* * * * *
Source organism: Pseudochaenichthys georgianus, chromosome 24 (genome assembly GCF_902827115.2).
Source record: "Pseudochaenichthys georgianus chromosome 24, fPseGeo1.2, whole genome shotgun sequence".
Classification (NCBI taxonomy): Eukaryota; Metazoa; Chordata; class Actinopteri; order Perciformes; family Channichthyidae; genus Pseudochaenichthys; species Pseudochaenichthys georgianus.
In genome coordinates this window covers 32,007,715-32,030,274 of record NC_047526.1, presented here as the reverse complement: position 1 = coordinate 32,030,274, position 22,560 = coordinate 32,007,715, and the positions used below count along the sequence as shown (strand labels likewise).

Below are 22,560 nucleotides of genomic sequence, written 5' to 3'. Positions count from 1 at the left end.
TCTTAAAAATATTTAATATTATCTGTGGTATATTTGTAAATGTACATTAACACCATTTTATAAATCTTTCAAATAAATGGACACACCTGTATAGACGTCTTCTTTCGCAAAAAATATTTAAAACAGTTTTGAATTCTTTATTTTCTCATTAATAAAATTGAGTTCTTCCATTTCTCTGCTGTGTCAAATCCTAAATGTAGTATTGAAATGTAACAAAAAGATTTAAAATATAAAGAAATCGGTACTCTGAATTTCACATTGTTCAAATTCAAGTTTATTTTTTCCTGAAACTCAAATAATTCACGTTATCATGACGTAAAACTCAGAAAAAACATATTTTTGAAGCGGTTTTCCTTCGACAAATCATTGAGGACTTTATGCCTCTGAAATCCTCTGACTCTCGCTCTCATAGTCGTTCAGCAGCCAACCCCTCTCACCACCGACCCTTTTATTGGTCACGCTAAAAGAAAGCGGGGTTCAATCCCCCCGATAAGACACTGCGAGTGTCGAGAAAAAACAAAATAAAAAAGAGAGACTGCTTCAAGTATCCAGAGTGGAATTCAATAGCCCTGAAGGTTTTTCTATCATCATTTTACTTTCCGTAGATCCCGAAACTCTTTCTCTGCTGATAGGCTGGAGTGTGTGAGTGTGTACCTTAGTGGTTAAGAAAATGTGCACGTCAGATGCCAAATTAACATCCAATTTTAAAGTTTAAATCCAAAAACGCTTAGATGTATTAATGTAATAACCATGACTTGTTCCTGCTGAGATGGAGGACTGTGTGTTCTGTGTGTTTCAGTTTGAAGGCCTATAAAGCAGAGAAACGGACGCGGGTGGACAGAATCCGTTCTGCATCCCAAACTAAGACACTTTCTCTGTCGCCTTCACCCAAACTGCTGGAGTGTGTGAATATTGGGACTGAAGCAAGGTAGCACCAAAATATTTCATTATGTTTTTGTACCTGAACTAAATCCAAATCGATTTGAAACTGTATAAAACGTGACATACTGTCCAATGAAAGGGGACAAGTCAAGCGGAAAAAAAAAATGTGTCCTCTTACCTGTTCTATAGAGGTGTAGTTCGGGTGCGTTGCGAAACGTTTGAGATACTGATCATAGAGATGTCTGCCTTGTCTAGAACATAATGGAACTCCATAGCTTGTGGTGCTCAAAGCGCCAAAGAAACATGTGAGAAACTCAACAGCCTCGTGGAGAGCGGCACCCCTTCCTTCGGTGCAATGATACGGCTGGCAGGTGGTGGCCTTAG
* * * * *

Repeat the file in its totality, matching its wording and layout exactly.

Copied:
Source organism: Pseudochaenichthys georgianus, chromosome 24 (genome assembly GCF_902827115.2).
Source record: "Pseudochaenichthys georgianus chromosome 24, fPseGeo1.2, whole genome shotgun sequence".
Classification (NCBI taxonomy): Eukaryota; Metazoa; Chordata; class Actinopteri; order Perciformes; family Channichthyidae; genus Pseudochaenichthys; species Pseudochaenichthys georgianus.
In genome coordinates this window covers 32,007,715-32,030,274 of record NC_047526.1, presented here as the reverse complement: position 1 = coordinate 32,030,274, position 22,560 = coordinate 32,007,715, and the positions used below count along the sequence as shown (strand labels likewise).

Below are 22,560 nucleotides of genomic sequence, written 5' to 3'. Positions count from 1 at the left end.
TCTTAAAAATATTTAATATTATCTGTGGTATATTTGTAAATGTACATTAACACCATTTTATAAATCTTTCAAATAAATGGACACACCTGTATAGACGTCTTCTTTCGCAAAAAATATTTAAAACAGTTTTGAATTCTTTATTTTCTCATTAATAAAATTGAGTTCTTCCATTTCTCTGCTGTGTCAAATCCTAAATGTAGTATTGAAATGTAACAAAAAGATTTAAAATATAAAGAAATCGGTACTCTGAATTTCACATTGTTCAAATTCAAGTTTATTTTTTCCTGAAACTCAAATAATTCACGTTATCATGACGTAAAACTCAGAAAAAACATATTTTTGAAGCGGTTTTCCTTCGACAAATCATTGAGGACTTTATGCCTCTGAAATCCTCTGACTCTCGCTCTCATAGTCGTTCAGCAGCCAACCCCTCTCACCACCGACCCTTTTATTGGTCACGCTAAAAGAAAGCGGGGTTCAATCCCCCCGATAAGACACTGCGAGTGTCGAGAAAAAACAAAATAAAAAAGAGAGACTGCTTCAAGTATCCAGAGTGGAATTCAATAGCCCTGAAGGTTTTTCTATCATCATTTTACTTTCCGTAGATCCCGAAACTCTTTCTCTGCTGATAGGCTGGAGTGTGTGAGTGTGTACCTTAGTGGTTAAGAAAATGTGCACGTCAGATGCCAAATTAACATCCAATTTTAAAGTTTAAATCCAAAAACGCTTAGATGTATTAATGTAATAACCATGACTTGTTCCTGCTGAGATGGAGGACTGTGTGTTCTGTGTGTTTCAGTTTGAAGGCCTATAAAGCAGAGAAACGGACGCGGGTGGACAGAATCCGTTCTGCATCCCAAACTAAGACACTTTCTCTGTCGCCTTCACCCAAACTGCTGGAGTGTGTGAATATTGGGACTGAAGCAAGGTAGCACCAAAATATTTCATTATGTTTTTGTACCTGAACTAAATCCAAATCGATTTGAAACTGTATAAAACGTGACATACTGTCCAATGAAAGGGGACAAGTCAAGCGGAAAAAAAAAATGTGTCCTCTTACCTGTTCTATAGAGGTGTAGTTCGGGTGCGTTGCGAAACGTTTGAGATACTGATCATAGAGATGTCTGCCTTGTCTAGAACATAATGGAACTCCATAGCTTGTGGTGCTCAAAGCGCCAAAGAAACATGTGAGAAACTCAACAGCCTCGTGGAGAGCGGCACCCCTTCCTTCGGTGCAATGATACGGCTGGCAGGTGGTGGCCTTAG